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Healthy Snack and Cracker Recipes: How To Make Lavash Crackers From Scratch


Lavash crackers are a tremendous snack food as they are healthier than chips.

They give you the option of eating something crispy and something you can use for dips and yet not be a chip!

This is a healthy recipe for making your own Lavash crackers.

If you do not want the dough to make into hard, crisp crackers, you can use the same recipe but then bake it for less time. It will turn out as more of a wrap that way rather than the hard cracker.

Uses for the crackers are obvious - for the flat-bread version of Lavash, you can use the dough for making pizzas or appetizers, or use just as you would a regular tortilla or wrap - filled with all kinds of good foods.

flickr grongar

flickr grongar

Photo Credit:  Flickr Grongar

Lavash Cracker Recipe

Makes 3 large crackers


  • 3-1/4 cups flour (use combination all purpose and wheat if desired - or use combo of different kinds of flours like semolina, etc)
  • 1 cup warm water
  • 1 tablespoon olive oil
  • 1 envelope yeast (2-1/4 teaspoons)
  • 1 teaspoon honey
  • 1 teaspoon salt


  1. In a large bowl, combine 1/4 cup of flour(s) with water, yeast and salt and mix until well combined
  2. Gradually add the remaining flour, mixing well
  3. Add in the oil and honey, adding more water at this time if the dough is too dry, or more flour if the dough is too sticky. The dough is supposed to be very stiff
  4. Knead the dough for approximately 10 minutes (see below), until a stiff, firm ball has formed
  5. Allow the dough to rise until doubled in a covered bowl. Time will vary depending on room temperature, but should take approximately 2 hours
  6. Knead the dough a second time and roll out until extremely thin
  7. Preheat oven to 500 degrees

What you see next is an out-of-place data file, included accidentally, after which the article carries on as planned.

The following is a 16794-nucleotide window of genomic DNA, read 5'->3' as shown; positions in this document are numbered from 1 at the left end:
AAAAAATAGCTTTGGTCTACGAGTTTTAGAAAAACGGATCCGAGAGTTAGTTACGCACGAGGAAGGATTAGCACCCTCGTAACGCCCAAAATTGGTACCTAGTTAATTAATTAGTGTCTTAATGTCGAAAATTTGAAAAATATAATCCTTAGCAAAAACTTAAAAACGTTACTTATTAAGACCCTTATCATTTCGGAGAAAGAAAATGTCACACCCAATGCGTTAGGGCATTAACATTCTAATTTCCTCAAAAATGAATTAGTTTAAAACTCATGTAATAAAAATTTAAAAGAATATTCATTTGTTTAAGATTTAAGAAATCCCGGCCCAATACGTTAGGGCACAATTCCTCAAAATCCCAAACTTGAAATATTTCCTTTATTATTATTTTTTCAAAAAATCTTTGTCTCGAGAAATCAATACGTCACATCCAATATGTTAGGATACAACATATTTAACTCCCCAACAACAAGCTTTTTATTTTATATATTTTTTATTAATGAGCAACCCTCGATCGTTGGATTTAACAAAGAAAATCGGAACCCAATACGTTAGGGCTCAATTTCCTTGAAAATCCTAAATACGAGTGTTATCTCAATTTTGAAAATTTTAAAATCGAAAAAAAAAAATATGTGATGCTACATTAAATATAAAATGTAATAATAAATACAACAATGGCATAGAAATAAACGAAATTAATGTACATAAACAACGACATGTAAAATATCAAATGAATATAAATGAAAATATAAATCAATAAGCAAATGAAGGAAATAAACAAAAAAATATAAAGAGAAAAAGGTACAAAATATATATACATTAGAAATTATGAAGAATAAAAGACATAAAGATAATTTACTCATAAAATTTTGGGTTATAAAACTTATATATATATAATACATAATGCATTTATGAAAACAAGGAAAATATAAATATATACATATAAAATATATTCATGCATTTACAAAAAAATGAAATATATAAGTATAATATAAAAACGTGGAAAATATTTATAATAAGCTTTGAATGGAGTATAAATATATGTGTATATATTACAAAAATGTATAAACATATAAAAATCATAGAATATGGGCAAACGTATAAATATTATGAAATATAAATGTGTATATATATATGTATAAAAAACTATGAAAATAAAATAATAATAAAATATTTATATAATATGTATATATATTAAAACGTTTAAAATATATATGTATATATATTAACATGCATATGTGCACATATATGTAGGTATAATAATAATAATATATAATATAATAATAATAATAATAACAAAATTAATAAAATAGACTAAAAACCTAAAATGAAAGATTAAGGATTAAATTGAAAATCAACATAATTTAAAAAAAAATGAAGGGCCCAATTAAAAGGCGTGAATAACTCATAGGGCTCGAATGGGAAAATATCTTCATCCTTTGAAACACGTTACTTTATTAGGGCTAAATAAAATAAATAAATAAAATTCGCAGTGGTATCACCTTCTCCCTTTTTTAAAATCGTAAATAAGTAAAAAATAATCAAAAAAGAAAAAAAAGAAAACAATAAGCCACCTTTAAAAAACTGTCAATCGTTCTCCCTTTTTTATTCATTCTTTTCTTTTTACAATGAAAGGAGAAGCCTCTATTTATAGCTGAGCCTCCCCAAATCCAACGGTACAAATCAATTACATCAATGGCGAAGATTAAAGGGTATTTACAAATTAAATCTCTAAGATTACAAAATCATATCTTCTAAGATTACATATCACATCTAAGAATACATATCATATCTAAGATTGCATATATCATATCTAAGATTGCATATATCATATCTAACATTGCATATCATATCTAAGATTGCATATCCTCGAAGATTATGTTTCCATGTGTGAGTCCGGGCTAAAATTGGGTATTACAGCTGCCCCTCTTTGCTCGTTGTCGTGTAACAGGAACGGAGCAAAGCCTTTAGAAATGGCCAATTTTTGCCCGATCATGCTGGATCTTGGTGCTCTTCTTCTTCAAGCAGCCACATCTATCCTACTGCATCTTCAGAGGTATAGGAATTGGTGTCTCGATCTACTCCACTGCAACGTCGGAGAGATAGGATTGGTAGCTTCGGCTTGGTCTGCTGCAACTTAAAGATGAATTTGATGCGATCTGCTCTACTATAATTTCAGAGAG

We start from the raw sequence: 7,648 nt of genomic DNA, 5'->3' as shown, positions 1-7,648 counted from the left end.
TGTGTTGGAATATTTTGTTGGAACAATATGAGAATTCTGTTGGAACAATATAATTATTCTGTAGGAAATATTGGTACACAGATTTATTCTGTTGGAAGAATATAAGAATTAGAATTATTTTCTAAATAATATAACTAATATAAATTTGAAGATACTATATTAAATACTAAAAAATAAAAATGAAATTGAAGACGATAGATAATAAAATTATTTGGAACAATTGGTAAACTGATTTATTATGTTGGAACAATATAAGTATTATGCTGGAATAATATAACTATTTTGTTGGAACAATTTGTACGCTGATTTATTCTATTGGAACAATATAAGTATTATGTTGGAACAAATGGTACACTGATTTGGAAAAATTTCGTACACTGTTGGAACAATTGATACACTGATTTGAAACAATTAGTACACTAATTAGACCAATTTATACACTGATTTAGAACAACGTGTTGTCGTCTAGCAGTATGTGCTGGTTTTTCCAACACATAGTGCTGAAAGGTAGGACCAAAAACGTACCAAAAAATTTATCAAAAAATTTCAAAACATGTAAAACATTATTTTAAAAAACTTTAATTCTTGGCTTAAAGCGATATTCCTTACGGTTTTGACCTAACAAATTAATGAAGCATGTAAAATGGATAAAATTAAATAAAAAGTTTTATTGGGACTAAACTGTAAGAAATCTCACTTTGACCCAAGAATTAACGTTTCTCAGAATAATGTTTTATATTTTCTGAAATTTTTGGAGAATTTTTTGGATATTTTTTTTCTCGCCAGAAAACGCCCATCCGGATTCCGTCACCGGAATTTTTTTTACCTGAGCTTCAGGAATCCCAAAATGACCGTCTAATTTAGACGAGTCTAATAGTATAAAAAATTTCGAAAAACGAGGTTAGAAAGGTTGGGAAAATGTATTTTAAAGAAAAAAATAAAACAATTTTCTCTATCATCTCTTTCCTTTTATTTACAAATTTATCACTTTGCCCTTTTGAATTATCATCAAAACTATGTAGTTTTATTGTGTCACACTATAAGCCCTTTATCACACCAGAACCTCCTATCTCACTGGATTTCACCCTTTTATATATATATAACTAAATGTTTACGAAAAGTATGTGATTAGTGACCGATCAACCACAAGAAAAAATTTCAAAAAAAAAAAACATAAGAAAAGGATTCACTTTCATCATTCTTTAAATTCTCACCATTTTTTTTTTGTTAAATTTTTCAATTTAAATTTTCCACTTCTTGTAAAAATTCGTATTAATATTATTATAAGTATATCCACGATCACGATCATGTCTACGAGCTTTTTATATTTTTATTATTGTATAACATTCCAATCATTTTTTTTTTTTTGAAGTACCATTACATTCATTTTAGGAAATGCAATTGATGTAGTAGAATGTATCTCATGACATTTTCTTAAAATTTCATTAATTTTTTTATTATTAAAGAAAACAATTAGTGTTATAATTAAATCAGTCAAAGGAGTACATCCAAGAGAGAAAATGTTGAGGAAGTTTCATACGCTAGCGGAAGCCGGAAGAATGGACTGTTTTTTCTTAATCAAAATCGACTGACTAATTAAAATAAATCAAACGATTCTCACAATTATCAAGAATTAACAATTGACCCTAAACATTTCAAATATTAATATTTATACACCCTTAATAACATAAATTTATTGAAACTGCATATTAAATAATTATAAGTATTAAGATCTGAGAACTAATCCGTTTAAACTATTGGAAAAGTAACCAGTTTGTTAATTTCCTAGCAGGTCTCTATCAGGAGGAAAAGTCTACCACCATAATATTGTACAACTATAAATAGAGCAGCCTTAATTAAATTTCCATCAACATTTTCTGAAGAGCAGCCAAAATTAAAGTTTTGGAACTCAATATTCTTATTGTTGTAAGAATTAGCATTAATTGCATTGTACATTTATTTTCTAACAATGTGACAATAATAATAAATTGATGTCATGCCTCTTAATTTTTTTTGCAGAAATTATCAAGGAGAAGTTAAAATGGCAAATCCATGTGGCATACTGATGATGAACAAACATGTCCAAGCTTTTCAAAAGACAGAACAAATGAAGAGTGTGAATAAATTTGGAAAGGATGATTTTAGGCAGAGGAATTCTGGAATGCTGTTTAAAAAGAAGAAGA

8. Spread the dough over a baking sheet and bake at 500 degrees for 3 minutes until the dough is brown

NOTE: You can mix knead the bread or use your food processor to knead dough for both kneading stages.

What is Lavash?

Lavash is an Armenian flat-bread although it is also made in Iran, Azerbaijan and Georgia.

It is traditionally made several ways - plain, with sesame seeds or with poppy seeds on top.

In the United States, Lavash is more of a wrap as it is just a bit thicker than the true Armenian form of the bread/cracker - however, by making your own, you can roll it as thick or thin as you like. 

The Lavash sold in stores, for instance Trader Joe's, can easily be turned into crackers if allowed to dry out or you bake it for a short period.

In its original state or before being made into crackers, Lavash is flexible like a tortilla or a wrap.

Lavash is used in Armenia instead of leavened bread or crackers in the Eucharist at the Armenian Apostolic Church.

Some people rehydrate it with water, butter and cheese and eat that way.

In Turkey, it is used to roll meat kebabs and eaten like that.  It is also called pide or pita in Turkey.

It is called mankoush or mannaeesh in Lebanon.

It is called khoubiz or khoubz in the Arabic nations or North Africa.

It is basically a similar dough to pita bread although rolled much thinner. 

Lavash may not be the most exciting or the most exotic of breads, but its possibilities are endless.

Changing the flavors and seasonings can make this bread adaptable to any meal, while its ability to be eaten soft or hard allows it to be stored for extended periods of time.

Consider incorporating Lavash into any Middle Eastern meal to bring added depth and versatility to the dinner table

How to Make Lavash